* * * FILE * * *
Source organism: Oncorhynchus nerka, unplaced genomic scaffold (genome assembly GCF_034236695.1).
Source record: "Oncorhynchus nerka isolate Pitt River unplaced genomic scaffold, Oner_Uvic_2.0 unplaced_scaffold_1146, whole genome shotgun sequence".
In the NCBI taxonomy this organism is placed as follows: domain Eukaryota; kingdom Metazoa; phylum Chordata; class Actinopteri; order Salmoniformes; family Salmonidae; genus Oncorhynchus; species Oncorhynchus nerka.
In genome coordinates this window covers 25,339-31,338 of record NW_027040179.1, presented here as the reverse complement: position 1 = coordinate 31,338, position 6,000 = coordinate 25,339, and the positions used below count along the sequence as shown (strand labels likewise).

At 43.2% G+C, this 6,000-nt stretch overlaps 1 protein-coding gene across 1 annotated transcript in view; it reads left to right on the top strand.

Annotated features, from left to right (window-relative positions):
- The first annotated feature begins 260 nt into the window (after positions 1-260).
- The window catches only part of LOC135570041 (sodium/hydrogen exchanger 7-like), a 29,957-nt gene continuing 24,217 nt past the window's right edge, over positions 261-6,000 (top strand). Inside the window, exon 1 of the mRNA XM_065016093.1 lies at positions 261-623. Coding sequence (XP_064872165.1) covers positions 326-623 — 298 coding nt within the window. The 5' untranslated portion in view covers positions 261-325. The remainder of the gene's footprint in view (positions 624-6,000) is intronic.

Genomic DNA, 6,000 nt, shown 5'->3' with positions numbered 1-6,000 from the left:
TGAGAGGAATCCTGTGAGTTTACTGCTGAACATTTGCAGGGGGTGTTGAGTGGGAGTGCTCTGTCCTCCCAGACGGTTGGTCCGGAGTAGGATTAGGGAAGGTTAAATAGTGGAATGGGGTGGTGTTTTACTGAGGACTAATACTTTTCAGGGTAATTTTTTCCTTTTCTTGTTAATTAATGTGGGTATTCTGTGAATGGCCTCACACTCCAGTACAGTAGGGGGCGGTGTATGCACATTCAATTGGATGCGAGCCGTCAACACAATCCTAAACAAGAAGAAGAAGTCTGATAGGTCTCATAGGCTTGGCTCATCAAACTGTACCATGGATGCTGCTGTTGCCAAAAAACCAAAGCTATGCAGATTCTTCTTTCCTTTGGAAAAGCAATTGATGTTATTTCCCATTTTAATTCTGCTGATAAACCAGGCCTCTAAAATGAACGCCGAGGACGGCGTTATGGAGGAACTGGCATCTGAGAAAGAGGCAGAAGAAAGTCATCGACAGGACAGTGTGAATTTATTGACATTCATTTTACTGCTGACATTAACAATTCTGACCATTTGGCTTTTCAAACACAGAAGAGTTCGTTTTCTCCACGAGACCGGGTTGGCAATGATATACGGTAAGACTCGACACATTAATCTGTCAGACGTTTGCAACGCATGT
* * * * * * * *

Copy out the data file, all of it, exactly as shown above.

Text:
Source organism: Oncorhynchus nerka, unplaced genomic scaffold (genome assembly GCF_034236695.1).
Source record: "Oncorhynchus nerka isolate Pitt River unplaced genomic scaffold, Oner_Uvic_2.0 unplaced_scaffold_1146, whole genome shotgun sequence".
In the NCBI taxonomy this organism is placed as follows: domain Eukaryota; kingdom Metazoa; phylum Chordata; class Actinopteri; order Salmoniformes; family Salmonidae; genus Oncorhynchus; species Oncorhynchus nerka.
In genome coordinates this window covers 25,339-31,338 of record NW_027040179.1, presented here as the reverse complement: position 1 = coordinate 31,338, position 6,000 = coordinate 25,339, and the positions used below count along the sequence as shown (strand labels likewise).

At 43.2% G+C, this 6,000-nt stretch overlaps 1 protein-coding gene across 1 annotated transcript in view; it reads left to right on the top strand.

Annotated features, from left to right (window-relative positions):
- The first annotated feature begins 260 nt into the window (after positions 1-260).
- The window catches only part of LOC135570041 (sodium/hydrogen exchanger 7-like), a 29,957-nt gene continuing 24,217 nt past the window's right edge, over positions 261-6,000 (top strand). Inside the window, exon 1 of the mRNA XM_065016093.1 lies at positions 261-623. Coding sequence (XP_064872165.1) covers positions 326-623 — 298 coding nt within the window. The 5' untranslated portion in view covers positions 261-325. The remainder of the gene's footprint in view (positions 624-6,000) is intronic.

Genomic DNA, 6,000 nt, shown 5'->3' with positions numbered 1-6,000 from the left:
TGAGAGGAATCCTGTGAGTTTACTGCTGAACATTTGCAGGGGGTGTTGAGTGGGAGTGCTCTGTCCTCCCAGACGGTTGGTCCGGAGTAGGATTAGGGAAGGTTAAATAGTGGAATGGGGTGGTGTTTTACTGAGGACTAATACTTTTCAGGGTAATTTTTTCCTTTTCTTGTTAATTAATGTGGGTATTCTGTGAATGGCCTCACACTCCAGTACAGTAGGGGGCGGTGTATGCACATTCAATTGGATGCGAGCCGTCAACACAATCCTAAACAAGAAGAAGAAGTCTGATAGGTCTCATAGGCTTGGCTCATCAAACTGTACCATGGATGCTGCTGTTGCCAAAAAACCAAAGCTATGCAGATTCTTCTTTCCTTTGGAAAAGCAATTGATGTTATTTCCCATTTTAATTCTGCTGATAAACCAGGCCTCTAAAATGAACGCCGAGGACGGCGTTATGGAGGAACTGGCATCTGAGAAAGAGGCAGAAGAAAGTCATCGACAGGACAGTGTGAATTTATTGACATTCATTTTACTGCTGACATTAACAATTCTGACCATTTGGCTTTTCAAACACAGAAGAGTTCGTTTTCTCCACGAGACCGGGTTGGCAATGATATACGGTAAGACTCGACACATTAATCTGTCAGACGTTTGCAACGCATGT